My Newborn’s Broken Heart Story

This post is sponsored by Overland Park Regional Medical Center.

I was 28 weeks pregnant when my water broke. I remember not feeling well that day and just shrugged it off to pregnancy pains.

I went to my local emergency room in Pittsburg, Kan. The doctors decided I needed a higher level of care since I was in early labor. They decided to transfer me to the Maternal-Fetal Health Center at Overland Park Regional Medical Center.

To say the two hour drive was scary is an understatement. I tried to stay calm and just wanted the best for my baby. I was admitted to the hospital’s Antepartum Unit to be monitored. The unit is specially equipped to care for pregnant women who need to be hospitalized during their pregnancy. My labor wasn’t slowing down.

I delivered Aric the next morning on March 24, 2016. He was 12 weeks early and just over two pounds. He had complications with his lungs, which is normal for premature babies. I was so happy that his prognosis was good. He would need to spend time in the NICU at Overland Park Regional Medical Center.

The next few days were a blur. I heard the words congenital heart defect and open heart surgery. The team discovered that Aric was born with a rare heart condition, which affects less than one out of every 10,000 babies. In fact, it is so rare that it makes up only one percent of all congenital heart defects. 

The pediatric cardiologists at Overland Park Regional Medical Center diagnosed Aric with truncus arteriosis. Children born with truncus arteriosis have a large hole between the two lower pumping chambers of the heart and one large artery arising from the two pumping chambers of the heart, instead of the normal situation where there is one artery from the right lower pumping chamber to the lungs and another from the left lower pumping chamber to the body. With only one artery from the two lower pumping chambers of the heart, oxygen-rich and oxygen-poor blood mix so that the blood to the body is not fully oxygenated, and there tends to be too much blood going to the lungs.

We needed to find the best surgeon with expertise in both treating truncus arteriosus and premature infants. The pediatric cardiologists at Overland Park Regional Medical Center recommended a surgeon in California. Ten days later, after extensive conversations with the pediatric cardiologists, we were life flighted to a hospital in California. Three days later, Aric had his first open heart surgery.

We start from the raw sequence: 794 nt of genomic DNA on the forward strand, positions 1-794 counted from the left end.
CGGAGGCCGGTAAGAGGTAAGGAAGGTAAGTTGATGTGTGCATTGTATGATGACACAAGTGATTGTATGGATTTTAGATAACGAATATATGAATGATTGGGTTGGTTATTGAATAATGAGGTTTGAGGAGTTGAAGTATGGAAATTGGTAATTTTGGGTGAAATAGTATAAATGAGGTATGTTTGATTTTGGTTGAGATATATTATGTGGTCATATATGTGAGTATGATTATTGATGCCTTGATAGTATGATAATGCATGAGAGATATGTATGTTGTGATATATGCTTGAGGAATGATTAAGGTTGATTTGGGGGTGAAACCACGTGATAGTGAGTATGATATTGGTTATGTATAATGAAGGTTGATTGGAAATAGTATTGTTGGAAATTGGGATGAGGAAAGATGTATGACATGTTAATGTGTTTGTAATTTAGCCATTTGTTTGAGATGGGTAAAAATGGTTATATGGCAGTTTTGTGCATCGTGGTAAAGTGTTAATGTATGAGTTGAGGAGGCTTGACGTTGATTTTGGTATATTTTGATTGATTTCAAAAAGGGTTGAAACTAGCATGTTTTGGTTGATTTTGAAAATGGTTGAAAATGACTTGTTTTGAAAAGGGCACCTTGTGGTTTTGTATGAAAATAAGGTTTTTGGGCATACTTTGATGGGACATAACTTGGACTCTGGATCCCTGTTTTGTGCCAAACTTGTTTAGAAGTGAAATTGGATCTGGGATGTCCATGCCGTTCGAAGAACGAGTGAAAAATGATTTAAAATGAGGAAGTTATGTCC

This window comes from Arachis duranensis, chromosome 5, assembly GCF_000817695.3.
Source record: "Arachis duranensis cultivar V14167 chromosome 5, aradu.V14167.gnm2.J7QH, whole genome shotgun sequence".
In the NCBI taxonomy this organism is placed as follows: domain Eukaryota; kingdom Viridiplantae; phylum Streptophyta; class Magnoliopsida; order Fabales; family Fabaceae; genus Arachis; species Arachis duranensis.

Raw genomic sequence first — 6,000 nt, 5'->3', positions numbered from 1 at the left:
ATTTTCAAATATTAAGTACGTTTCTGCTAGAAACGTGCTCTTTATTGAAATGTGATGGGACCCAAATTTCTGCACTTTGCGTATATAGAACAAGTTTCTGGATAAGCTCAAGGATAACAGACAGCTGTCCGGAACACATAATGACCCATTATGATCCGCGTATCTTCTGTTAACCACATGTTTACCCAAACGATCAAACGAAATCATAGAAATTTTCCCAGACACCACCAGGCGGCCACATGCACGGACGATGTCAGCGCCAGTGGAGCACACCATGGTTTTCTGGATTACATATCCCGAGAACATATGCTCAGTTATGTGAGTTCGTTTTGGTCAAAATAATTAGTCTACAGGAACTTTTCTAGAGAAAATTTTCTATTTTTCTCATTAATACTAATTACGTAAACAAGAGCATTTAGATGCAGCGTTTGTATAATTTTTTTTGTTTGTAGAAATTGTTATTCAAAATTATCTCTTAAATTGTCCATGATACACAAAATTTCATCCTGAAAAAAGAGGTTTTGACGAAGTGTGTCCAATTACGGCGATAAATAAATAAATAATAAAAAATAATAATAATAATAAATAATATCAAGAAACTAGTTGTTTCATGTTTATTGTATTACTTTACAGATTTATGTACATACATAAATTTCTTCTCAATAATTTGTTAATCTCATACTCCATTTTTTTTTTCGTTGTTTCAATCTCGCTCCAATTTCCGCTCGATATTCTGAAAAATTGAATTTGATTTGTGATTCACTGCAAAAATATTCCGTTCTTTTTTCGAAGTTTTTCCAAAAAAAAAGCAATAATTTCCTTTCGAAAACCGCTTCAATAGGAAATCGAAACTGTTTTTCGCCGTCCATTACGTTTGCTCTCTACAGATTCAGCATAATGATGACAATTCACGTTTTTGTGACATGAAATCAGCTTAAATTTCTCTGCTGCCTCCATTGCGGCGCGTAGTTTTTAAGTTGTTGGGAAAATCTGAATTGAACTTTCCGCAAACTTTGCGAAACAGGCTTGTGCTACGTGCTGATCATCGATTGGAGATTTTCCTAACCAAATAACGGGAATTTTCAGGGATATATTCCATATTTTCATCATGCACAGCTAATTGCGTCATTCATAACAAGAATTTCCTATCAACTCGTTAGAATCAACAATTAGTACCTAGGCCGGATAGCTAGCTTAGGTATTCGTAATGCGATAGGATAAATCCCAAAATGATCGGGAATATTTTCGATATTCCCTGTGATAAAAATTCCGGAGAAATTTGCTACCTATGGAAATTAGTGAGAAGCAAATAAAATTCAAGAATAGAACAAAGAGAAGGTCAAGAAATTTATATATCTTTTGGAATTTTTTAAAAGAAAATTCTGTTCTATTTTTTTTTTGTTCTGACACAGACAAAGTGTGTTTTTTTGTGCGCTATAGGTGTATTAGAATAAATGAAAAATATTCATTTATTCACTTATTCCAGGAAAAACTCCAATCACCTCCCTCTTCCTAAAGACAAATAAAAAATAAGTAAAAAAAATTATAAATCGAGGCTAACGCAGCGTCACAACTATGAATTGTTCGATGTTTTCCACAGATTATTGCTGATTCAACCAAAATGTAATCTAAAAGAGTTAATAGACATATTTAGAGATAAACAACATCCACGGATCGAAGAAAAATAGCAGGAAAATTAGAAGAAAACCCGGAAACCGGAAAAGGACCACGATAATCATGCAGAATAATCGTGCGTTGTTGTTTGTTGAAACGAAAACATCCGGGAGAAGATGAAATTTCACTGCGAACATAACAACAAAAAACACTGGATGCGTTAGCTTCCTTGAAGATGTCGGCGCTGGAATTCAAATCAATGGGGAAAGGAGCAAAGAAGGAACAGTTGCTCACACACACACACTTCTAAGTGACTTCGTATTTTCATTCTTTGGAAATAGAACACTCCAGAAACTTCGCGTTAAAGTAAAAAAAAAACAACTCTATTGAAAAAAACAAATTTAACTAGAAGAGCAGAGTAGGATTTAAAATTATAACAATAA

The surgery was a success, but Aric needed time for his blood clot to dissipate. Finally on May 31, 2016, we were transported back to the NICU at Overland Park Regional Medical Center to continue to receive the specialized care that Aric needed. We were finally able to go home on July 13, 2016. We spent a total of 111 days in the hospital.

Aric will turn two next month, and we are so grateful for him. He still likely need at least two more procedures to treat his heart condition and to accommodate his growing body. We have check-ups monthly with our pediatric cardiology team at Overland Park Regional Medical Center.

You may think it can’t happen to your family. That is what I thought, too. I encourage you, whether or not your child has a heart condition to take a CPR class. I know that sounds bad and scary, but with our heart kiddos you can never be too prepared. Aric has had four breath hold episodes, the last one my husband had to do full CPR. Medically fragile kids can go from being fine to sick very quickly.

Ask lots of questions to the doctors, cardiologists and nurses. I have a 3-ring binder that goes everywhere with us and it has Aric’s medical history, all his medications and doses, insurance information and contact information from all his physicians and family. Remember, don’t Google anything.

For us now, we are trying to live as normal of life as possible. We have been so blessed with the care we have received. The NICU team and the pediatric cardiology team have grown to be our family. We were lucky to find a hospital that had the capability and resources to deliver a premature baby and treat his heart condition without us being separated as a family. It has been a long journey, but the team of nurses and pediatric doctors have been by our side every step of the way.

This post was written by Amelia Tersinar, representing Overland Park Regional Medical Center.